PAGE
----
In our home, with our pets, our loved ones, our comforts.

Where this goes no one knows, but for now I feel more relaxed than I have in weeks, and I'm going to cling to that for a while.
Until the milk runs out at least.

Monday, January 27, 2020

this time of year

Ironic to follow up the last post with this one, but they don't contradict each other - it's all just life.

It took me by surprise last year, although I should really have been more attune to it then, and this year again it took me a while to work it out. What is it about this time of year that niggles me, brings feelings of helplessness, of quiet sadness even in happy times?
There's something in the air, in the heat, in the bright light, something dark and heavy.

It was this time of year I was walking the last stretch of the road with Zahida. Those last few weeks of desperation, crippling exhaustion and sorrow. The sunny days seemed a mockery, the new year optimism like a kick in the balls. Starting the new year, new projects, felt disloyal and cruel. She would always ask, always ask about me, right up to the end, and genuinely seemed to want to know what was going on, despite how incredibly painful it must've been to hear.

The last time I saw her at home it was a really warm day. She was so lively, almost unable to sit still despite the air tube linked over her ears and in to her nose, she couldn't go longer than a few minutes without it. Her eyes, large in her thin face, were bright as sparks. She was full of plans, getting me to help her work out the hanging arrangement for a bunch of her children's art she wanted to get framed, hoping to get to the beach that afternoon.
I knew from the reading that I'd done that this was known end of life behaviour, despite seeming so full of life it was in fact leaving her fast.

Later that morning she tired, but insisted that I stay and sit with her as she lay down in her bedroom - air con unit and feather duvet on, she was no longer able to regulate her body temperature. We cried and chatted and sat in silence as she seemed to drift in and out of sleep. She had one last wish she quietly whispered, she wanted to die at home, she wanted to die in her room. 
For a long time she had despaired that her children would remember her as weak and sick, she hadn't wanted that, but now resigned that that was to be the case she really hoped to die not as a patient in a hospital, hooked up to machines, but in their home, as if to cement herself to the end in their family.

10 days later she was gone. In hospital, after a traumatic few days of goodbyes, and then more goodbyes and false lasts and and utter exhaustion and just a handful of distressing visits with her kids. Part of my initial grief was knowing how badly she'd wanted that to be different.


Zahida and I were members of the same book club. She introduced me to it, I was the 9th member, and for over a decade we met once a month at each others houses for dinner and books and so many laughs.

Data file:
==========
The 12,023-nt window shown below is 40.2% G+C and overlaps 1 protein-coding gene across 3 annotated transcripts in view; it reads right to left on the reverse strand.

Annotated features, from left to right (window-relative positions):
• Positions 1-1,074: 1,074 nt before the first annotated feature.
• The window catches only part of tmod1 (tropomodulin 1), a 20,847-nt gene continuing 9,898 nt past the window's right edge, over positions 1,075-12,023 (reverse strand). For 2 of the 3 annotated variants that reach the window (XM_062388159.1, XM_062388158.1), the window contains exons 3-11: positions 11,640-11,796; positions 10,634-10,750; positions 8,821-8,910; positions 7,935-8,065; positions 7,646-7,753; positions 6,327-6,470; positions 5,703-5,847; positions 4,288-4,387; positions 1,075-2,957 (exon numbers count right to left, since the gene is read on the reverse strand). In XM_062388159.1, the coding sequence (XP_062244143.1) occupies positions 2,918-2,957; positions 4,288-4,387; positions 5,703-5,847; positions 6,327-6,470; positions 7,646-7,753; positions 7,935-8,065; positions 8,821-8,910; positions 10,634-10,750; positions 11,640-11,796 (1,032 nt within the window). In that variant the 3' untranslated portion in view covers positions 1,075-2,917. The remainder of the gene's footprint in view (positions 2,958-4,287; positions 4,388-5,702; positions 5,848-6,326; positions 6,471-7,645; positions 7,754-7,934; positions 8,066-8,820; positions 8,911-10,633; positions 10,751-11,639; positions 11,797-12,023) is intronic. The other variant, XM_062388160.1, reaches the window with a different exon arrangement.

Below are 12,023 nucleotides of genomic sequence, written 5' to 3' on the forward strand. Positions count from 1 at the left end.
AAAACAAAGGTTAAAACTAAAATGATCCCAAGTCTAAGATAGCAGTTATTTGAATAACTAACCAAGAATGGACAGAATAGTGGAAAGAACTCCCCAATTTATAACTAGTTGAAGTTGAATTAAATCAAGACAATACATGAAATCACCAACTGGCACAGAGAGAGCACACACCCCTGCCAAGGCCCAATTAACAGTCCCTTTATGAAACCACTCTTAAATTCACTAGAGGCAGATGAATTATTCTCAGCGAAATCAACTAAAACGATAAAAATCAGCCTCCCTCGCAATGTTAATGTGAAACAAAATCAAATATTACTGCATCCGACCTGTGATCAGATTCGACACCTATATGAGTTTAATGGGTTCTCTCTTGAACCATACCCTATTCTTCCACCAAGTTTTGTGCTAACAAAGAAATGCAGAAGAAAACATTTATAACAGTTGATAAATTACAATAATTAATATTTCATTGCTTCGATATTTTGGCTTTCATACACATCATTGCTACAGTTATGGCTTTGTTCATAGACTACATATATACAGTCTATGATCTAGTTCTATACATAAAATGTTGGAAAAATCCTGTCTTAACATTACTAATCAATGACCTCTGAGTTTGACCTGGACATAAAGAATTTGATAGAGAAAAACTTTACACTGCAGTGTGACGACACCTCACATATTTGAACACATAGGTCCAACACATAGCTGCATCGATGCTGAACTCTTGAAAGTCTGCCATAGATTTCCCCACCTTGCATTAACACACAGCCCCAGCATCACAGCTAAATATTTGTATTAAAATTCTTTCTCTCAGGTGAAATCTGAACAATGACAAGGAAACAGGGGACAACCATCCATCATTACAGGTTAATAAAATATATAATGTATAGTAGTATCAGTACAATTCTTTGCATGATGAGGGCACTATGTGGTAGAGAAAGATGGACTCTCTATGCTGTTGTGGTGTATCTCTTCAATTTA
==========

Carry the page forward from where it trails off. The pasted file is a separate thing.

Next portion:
FOUR members of that group were diagnosed with cancer over the years. Stats which left us reeling.
Zahida's was the quickest, the most brutal, and last week I got the sad news that after years of fighting Lee-Ann had succumbed too.

Lee-Ann's was quick. She was seemingly doing okay, recently away on holiday with her teenage daughter. Hospitalised last week with a stomach infection, she deteriorated in a matter of days and on Thursday was sent home, nothing more to be done. She passed away in the night, in her bed, her mother, sister and daughter by her side.

I'd not seen Lee-Ann for a while (I gave up book club after Zahida died, it was the one thing too painful to keep on doing without her), and we were never particularly close, but naturally it came as a huge shock.
And through my sadness for her, and for her poor girl, I felt so sad again for my dearest friend -  and angered anew at all she'd suffered and how to the last that bastard disease wouldn't even grant her such a simple, so heartfelt request, to have her children remember her as vital and functional, to die in peace at home.
Fuck cancer.

This time of year it all comes back, the last few days it came back hard.

Thursday, January 23, 2020

rolling into it

I really like the sound of 2020.

The beautiful symmetry of the number, the sound of it off the tongue - gives me a jolt of optimism every time I think of it. I think it's going to be a good one, a redemptive and light one.
Rolling into it with hope.

There's a liberty in having no plans. Obviously there are plans, but I have as yet no hard dates this year, no deadlines.

There are currently only two goals.

Embark on the massive renovation we've been planning for years and fine-tuning for the last couple of months... and ... consciously relish this year with our girls.

I realised over the holidays that the girls will be 13 and 10 over the next few months.
It's Frieda's last year before she moves to high school, Stella's last year on the junior campus of their school after which she moves up to the senior campus (new teachers, new rules, new routines) in 2021. For these reasons and more this year feels like a pause in the known, a moment to breathe a bit deeper and move a bit slower together.
Rolling into it with enthusiasm.

Live. Love. Laugh.
Saccharine cliche on a kitchen wall, real 2020 goals in my heart.